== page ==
SACI’s Body Archives class visited a psychiatric day-center in Florence, Centro Diurno “Fili e colori” yesterday. This is a colorful recount of the experience of the student and patient interaction within their creative and theatrical environment, by Instructor Dejan Atanakovic:
The SACI group arrives on time: Ana Lia, Hana, Molly, Christina, Danielle, Lola, Morgane, Michael, and we are soon comfortably gathered in a room dominated by two large prints, showing “Pippo’s diaries.” These are enlarged notes, names of people, random feelings, memories, thoughts, by Pippo Bosè. Alessandro Fantechi, theater director, has gathered many of these pages, and as he talks about it Pippo walks into the room wearing a red jacket. He is a star, and he dresses like a star. He speaks like a big child, but he is also a great old-fashioned gentleman. He asks for the permission to “greet the girls,” and then theatrically presents himself and kisses their hands.
All rooms are named after artists, and we are now in the room “Frida Kahlo.” Vincenza speaks English fluently. She shows us her watercolors. These are her “obsessions,” she says proudly: a double portrait, one larger than the other, apparently the same face with long blond hair, suspended in a field of color: a mother and a son. They are drawn and painted with childish simplicity. The motif reappears in many variations. Dozens of watercolors show patterns of colors, circles, lines, surfaces: all these watercolors, she explains, are made after Rudolf Steiner’s color theory. Are these landscapes? No, just colors, she says.
The room is full of works on paper, among them two interpretations of Warhol’s Marilyn. The first one is more “truthful” though beautifully distorted. The second, compacted into a sort of a smeared box-shape, is an interpretation of the first. We observe the passage from one to the other, and the outcome that, as Paolo says, now resembles more Bacon than Warhol. Paolo is an art therapist, one of the activists of this center. He tells us about the method of mutual criticism: each patient defines a work of another by using a single word or a phrase. Then he shows us a notebook where these words are gathered. To me it seems much more efficient than most critiques we do at art schools. Free of technique, knowledge and vanity. There is a table full of art catalogs and art history books that patients can use as a source of inspiration.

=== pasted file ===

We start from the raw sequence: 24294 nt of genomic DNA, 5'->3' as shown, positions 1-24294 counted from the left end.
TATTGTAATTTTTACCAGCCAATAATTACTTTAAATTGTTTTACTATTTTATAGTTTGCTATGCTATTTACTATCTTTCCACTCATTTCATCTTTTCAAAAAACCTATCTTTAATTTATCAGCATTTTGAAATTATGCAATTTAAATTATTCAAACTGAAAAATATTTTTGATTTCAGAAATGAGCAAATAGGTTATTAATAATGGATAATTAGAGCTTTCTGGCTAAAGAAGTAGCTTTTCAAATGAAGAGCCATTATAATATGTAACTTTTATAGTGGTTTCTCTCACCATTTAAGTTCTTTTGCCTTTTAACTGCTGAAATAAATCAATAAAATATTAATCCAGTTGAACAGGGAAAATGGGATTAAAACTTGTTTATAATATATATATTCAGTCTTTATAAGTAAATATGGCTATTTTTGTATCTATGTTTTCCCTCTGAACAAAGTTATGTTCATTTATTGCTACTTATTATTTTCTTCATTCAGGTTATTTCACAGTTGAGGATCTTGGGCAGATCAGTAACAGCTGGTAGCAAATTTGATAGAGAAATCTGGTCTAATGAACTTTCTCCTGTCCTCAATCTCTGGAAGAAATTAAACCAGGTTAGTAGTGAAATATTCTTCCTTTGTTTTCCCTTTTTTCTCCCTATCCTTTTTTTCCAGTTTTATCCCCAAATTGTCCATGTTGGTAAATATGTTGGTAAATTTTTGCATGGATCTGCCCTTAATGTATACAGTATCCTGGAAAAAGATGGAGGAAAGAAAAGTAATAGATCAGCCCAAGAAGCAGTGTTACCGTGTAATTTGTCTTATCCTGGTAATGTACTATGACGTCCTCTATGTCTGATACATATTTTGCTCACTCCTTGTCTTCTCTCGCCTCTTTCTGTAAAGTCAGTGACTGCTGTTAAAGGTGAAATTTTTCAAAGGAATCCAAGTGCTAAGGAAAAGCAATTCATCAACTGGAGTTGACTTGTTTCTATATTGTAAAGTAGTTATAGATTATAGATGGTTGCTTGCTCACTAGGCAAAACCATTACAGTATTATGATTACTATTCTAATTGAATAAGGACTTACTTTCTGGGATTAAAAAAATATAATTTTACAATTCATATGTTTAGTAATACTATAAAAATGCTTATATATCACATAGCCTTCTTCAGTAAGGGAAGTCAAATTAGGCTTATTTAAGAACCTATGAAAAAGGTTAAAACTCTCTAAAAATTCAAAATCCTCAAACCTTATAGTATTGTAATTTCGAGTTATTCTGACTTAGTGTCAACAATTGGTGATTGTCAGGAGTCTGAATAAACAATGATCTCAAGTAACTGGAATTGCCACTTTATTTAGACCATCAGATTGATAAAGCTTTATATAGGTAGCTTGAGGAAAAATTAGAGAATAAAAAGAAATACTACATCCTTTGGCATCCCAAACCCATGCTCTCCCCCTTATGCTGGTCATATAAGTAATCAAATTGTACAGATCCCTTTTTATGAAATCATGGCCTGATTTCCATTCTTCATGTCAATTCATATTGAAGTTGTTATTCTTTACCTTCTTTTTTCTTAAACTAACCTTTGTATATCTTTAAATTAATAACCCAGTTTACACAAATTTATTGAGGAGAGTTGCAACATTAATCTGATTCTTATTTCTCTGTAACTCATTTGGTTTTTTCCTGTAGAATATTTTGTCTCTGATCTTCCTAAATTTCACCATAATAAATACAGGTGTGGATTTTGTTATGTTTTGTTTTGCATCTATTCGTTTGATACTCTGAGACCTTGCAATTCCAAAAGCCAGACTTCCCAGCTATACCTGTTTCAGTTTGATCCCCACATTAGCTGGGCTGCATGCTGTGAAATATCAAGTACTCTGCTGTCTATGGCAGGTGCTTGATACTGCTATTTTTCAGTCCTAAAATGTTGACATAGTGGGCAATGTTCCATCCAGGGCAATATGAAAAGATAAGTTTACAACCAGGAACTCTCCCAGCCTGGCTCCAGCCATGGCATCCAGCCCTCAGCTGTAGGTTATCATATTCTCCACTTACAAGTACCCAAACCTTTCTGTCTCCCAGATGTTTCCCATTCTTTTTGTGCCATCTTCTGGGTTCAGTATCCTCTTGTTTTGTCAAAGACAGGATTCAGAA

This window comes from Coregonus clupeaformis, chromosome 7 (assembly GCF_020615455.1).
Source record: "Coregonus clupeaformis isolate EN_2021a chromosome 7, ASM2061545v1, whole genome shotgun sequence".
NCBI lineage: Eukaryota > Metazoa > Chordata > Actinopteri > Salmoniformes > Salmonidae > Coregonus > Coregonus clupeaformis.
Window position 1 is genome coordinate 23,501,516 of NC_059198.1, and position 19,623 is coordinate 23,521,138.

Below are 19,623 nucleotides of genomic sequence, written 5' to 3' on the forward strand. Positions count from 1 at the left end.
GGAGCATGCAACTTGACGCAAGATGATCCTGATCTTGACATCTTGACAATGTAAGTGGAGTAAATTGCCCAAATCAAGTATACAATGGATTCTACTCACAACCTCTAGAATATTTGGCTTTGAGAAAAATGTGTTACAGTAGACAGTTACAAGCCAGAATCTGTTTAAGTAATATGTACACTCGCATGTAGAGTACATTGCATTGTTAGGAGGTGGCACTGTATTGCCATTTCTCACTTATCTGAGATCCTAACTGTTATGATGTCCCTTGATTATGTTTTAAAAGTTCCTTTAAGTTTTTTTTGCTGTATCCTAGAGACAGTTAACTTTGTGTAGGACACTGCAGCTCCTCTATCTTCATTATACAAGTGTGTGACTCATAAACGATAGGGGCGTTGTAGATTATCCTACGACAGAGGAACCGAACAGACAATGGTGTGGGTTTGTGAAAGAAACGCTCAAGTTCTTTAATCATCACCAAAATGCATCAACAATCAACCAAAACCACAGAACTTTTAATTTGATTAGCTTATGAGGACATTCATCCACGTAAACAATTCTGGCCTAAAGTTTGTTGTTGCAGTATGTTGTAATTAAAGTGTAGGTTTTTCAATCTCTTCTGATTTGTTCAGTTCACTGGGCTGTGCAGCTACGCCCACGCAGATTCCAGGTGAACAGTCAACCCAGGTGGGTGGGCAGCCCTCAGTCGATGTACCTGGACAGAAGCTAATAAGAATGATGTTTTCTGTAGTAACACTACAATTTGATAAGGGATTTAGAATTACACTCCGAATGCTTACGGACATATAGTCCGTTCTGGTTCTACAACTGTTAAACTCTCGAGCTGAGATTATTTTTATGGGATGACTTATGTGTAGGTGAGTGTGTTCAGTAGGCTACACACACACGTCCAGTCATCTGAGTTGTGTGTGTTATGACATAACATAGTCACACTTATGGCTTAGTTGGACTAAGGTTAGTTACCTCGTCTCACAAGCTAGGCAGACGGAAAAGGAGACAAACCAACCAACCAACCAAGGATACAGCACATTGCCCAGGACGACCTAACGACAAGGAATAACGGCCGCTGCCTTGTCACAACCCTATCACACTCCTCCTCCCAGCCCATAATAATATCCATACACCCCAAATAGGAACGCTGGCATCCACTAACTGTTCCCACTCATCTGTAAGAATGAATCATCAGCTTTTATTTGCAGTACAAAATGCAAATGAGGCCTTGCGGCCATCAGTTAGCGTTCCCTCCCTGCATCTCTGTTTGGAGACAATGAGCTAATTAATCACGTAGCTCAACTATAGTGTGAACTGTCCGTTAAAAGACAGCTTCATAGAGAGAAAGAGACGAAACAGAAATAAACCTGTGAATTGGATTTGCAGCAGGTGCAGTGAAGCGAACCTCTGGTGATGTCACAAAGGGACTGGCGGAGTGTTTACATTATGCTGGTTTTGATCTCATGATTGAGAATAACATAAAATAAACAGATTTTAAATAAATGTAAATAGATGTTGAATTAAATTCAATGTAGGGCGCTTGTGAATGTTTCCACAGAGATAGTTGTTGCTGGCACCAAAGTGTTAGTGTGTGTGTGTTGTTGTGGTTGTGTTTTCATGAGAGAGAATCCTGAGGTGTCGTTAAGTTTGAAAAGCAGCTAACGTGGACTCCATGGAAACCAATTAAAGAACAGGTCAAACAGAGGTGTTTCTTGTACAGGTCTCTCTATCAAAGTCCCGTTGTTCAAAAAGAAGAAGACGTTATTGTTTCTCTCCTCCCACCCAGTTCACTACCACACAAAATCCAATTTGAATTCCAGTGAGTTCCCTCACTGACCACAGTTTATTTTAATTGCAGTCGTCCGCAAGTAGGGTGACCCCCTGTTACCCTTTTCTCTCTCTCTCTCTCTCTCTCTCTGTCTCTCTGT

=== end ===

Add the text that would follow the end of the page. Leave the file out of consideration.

Alessandro is now standing in front of a wall filled with red painted words: the smell of hay, flat pillows, toasted bread, raw salt… He tells a story, and I have no idea if he is talking about a person or about an invented character. There was a man, he says, that kept forgetting all that he believed was important. So he started writing lists of all important things. This wall was his memory wall.
Vincenza is greeting us in a room dedicated to medical meetings and theatric rehearsals. Theatrical medicine, medical rehearsals – this inevitable intertwining comes to mind. We are all bipolar here, she says. We all have the “bipolar disease.” Disorder, I correct her, as if I could possibly know anything about it more than her.
We are having a coffee break and the atmosphere is relaxed and friendly, students are now talking to patients, everyone seems to be involved in learning about the other. It’s beautiful. Vincenza passes a flyer with the program of their performances: Anthology of Nothing, March 20th, Teatro L’Affratellamento, Florence.
Then it’s time for some theater. We are all back to the “medical rehearsals” room. Vincenza stands in the middle of the room, she is reciting two of her poems in Italian, and then she translates them out loud in English with amazing ease. Adeguarsi, adeguarsi, she repeats. Adapt, adapt. The next one is all about medication. A chemical straightjacket. It’s a world full of images of control, social requests and exclusion.